Ownership to Leadership, Part VII

The final transitions in becoming a business leader may be the most difficult to make. They require profound change within the person, which can take years to realise.

From numbers to purpose. One of the cornerstones of the consulting work we do at Violand Management is “performance follows behavior.” The longer version of this philosophy is “A company’s financial performance follows the behaviors of the people who are leading it.” So, if you want to change the performance of a company, you must change the behaviors (actions, decisions, thinking) of the people in its leadership.

Every year our company hosts strategic planning retreats for small business owners and their managers. A key component of the program is forecasting sales and expenses for the coming year. There’s no question that business is all about numbers—sales numbers, financial numbers, operating numbers, quality numbers, employee turnover numbers. Obviously, if a company doesn’t eventually make enough money to pay the bills and build a financial cushion, it won’t be in business very long.

But numbers become meaningless when they no longer hold a deeper meaning. It’s hard for a business owner to keep good people engaged when it’s all about building their own stack of cash or it’s only focused on the relentless pursuit of more.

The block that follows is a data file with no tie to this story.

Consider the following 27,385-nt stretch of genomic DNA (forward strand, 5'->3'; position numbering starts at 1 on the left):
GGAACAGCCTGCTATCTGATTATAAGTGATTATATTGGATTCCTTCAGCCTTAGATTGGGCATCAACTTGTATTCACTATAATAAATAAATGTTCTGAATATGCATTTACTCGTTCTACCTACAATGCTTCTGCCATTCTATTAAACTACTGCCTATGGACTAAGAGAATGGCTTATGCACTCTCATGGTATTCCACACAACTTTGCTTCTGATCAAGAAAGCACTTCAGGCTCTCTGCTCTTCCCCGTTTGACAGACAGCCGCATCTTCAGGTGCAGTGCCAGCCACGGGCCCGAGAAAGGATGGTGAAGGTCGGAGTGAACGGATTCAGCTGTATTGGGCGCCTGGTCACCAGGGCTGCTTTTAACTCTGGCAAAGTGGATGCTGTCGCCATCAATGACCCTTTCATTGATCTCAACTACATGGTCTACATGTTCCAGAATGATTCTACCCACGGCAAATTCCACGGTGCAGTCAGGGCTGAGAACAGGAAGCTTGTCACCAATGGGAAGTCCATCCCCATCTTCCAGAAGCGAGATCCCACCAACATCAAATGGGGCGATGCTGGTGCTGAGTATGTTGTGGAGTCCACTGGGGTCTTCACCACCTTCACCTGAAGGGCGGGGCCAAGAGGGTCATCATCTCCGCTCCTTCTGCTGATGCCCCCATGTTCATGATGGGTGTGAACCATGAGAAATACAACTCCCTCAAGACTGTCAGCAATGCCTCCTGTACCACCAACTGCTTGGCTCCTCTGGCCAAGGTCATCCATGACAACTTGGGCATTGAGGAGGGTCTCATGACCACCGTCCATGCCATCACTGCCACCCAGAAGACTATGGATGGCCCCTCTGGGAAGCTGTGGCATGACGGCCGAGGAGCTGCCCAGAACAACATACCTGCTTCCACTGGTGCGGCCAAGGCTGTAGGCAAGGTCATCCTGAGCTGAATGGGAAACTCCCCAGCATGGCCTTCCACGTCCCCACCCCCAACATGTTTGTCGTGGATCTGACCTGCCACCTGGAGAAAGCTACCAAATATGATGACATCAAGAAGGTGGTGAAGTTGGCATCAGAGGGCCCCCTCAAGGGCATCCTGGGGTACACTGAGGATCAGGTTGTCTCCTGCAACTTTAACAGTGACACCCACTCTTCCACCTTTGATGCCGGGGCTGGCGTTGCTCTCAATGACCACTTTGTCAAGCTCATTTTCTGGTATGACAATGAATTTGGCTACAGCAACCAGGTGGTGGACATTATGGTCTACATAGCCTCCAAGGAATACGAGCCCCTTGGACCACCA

In a Harvard Business Review article, authors Rodolphe Durand and Ioannis Ioannou wrote, “When everyone perceives their daily tasks as puzzle pieces fitting into a grander purpose, their engagement, motivation, and alignment with organizational values invariably surge.” My own experience has shown that these companies also perform better financially.

Grow from me to them. Not every business is started with the intention of being the next Nishiyama Onsen Keiunkan, in Yamanashi, Japan. This hot spring hotel was founded in 705 AD and has been run by the same family for a staggering 52 generations. Clearly it is a company that embraces the concept of “me to them.”

Businesses have always been socially constructed mechanisms to help their owners achieve the things they want out of their lives, whether it’s financial security, social good, cultural advancement, or personal satisfaction. So, while the concept of “me to them” often starts within an individual company, it extends well beyond that to include all the businesses that have come before us and all those that will follow.

In a company’s early years, the “me” phase, we draw on the experiences and lessons of the companies and business leaders that have preceded us to help learn what we need to know in order to grow. This stage revolves primarily around the owner as they are acquiring things: lessons, experiences, and assets.

As the company and its leaders mature, they transition into the “them” phase of business, where they give back to the communities that supported them and helped them grow.

But it goes even further. When an owner extends their vision beyond the years they’ll be at the helm of the company, the question then becomes what legacy are they leaving behind for others to build on.

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